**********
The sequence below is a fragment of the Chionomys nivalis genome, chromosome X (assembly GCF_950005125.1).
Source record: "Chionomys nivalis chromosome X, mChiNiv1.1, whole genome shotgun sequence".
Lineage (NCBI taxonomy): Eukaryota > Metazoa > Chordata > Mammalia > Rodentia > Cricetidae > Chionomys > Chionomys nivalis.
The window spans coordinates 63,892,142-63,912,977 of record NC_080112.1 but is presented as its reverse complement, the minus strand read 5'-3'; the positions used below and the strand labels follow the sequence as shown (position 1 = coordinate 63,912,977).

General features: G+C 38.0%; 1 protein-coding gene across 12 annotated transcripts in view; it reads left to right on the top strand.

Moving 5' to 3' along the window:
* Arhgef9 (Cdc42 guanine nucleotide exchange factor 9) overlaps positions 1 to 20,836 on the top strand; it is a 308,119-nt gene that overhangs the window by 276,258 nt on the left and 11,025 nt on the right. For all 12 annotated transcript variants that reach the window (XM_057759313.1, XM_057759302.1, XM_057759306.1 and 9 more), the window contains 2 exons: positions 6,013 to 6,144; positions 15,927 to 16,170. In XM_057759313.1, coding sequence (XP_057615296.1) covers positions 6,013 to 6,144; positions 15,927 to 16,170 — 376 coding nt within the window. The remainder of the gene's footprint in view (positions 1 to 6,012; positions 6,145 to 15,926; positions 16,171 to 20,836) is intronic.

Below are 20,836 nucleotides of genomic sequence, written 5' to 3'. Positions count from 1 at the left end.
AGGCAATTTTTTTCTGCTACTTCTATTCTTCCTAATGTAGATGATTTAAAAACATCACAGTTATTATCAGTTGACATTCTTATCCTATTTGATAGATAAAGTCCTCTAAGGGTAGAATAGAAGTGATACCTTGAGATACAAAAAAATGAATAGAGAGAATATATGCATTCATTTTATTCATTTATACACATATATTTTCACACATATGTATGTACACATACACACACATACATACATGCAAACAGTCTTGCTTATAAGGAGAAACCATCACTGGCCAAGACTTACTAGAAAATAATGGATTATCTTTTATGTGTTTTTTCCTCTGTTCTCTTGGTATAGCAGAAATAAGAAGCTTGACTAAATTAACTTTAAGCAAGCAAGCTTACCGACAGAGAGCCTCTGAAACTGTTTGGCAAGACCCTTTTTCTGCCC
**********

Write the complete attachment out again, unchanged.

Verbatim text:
The sequence below is a fragment of the Chionomys nivalis genome, chromosome X (assembly GCF_950005125.1).
Source record: "Chionomys nivalis chromosome X, mChiNiv1.1, whole genome shotgun sequence".
Lineage (NCBI taxonomy): Eukaryota > Metazoa > Chordata > Mammalia > Rodentia > Cricetidae > Chionomys > Chionomys nivalis.
The window spans coordinates 63,892,142-63,912,977 of record NC_080112.1 but is presented as its reverse complement, the minus strand read 5'-3'; the positions used below and the strand labels follow the sequence as shown (position 1 = coordinate 63,912,977).

General features: G+C 38.0%; 1 protein-coding gene across 12 annotated transcripts in view; it reads left to right on the top strand.

Moving 5' to 3' along the window:
* Arhgef9 (Cdc42 guanine nucleotide exchange factor 9) overlaps positions 1 to 20,836 on the top strand; it is a 308,119-nt gene that overhangs the window by 276,258 nt on the left and 11,025 nt on the right. For all 12 annotated transcript variants that reach the window (XM_057759313.1, XM_057759302.1, XM_057759306.1 and 9 more), the window contains 2 exons: positions 6,013 to 6,144; positions 15,927 to 16,170. In XM_057759313.1, coding sequence (XP_057615296.1) covers positions 6,013 to 6,144; positions 15,927 to 16,170 — 376 coding nt within the window. The remainder of the gene's footprint in view (positions 1 to 6,012; positions 6,145 to 15,926; positions 16,171 to 20,836) is intronic.

Below are 20,836 nucleotides of genomic sequence, written 5' to 3'. Positions count from 1 at the left end.
AGGCAATTTTTTTCTGCTACTTCTATTCTTCCTAATGTAGATGATTTAAAAACATCACAGTTATTATCAGTTGACATTCTTATCCTATTTGATAGATAAAGTCCTCTAAGGGTAGAATAGAAGTGATACCTTGAGATACAAAAAAATGAATAGAGAGAATATATGCATTCATTTTATTCATTTATACACATATATTTTCACACATATGTATGTACACATACACACACATACATACATGCAAACAGTCTTGCTTATAAGGAGAAACCATCACTGGCCAAGACTTACTAGAAAATAATGGATTATCTTTTATGTGTTTTTTCCTCTGTTCTCTTGGTATAGCAGAAATAAGAAGCTTGACTAAATTAACTTTAAGCAAGCAAGCTTACCGACAGAGAGCCTCTGAAACTGTTTGGCAAGACCCTTTTTCTGCCC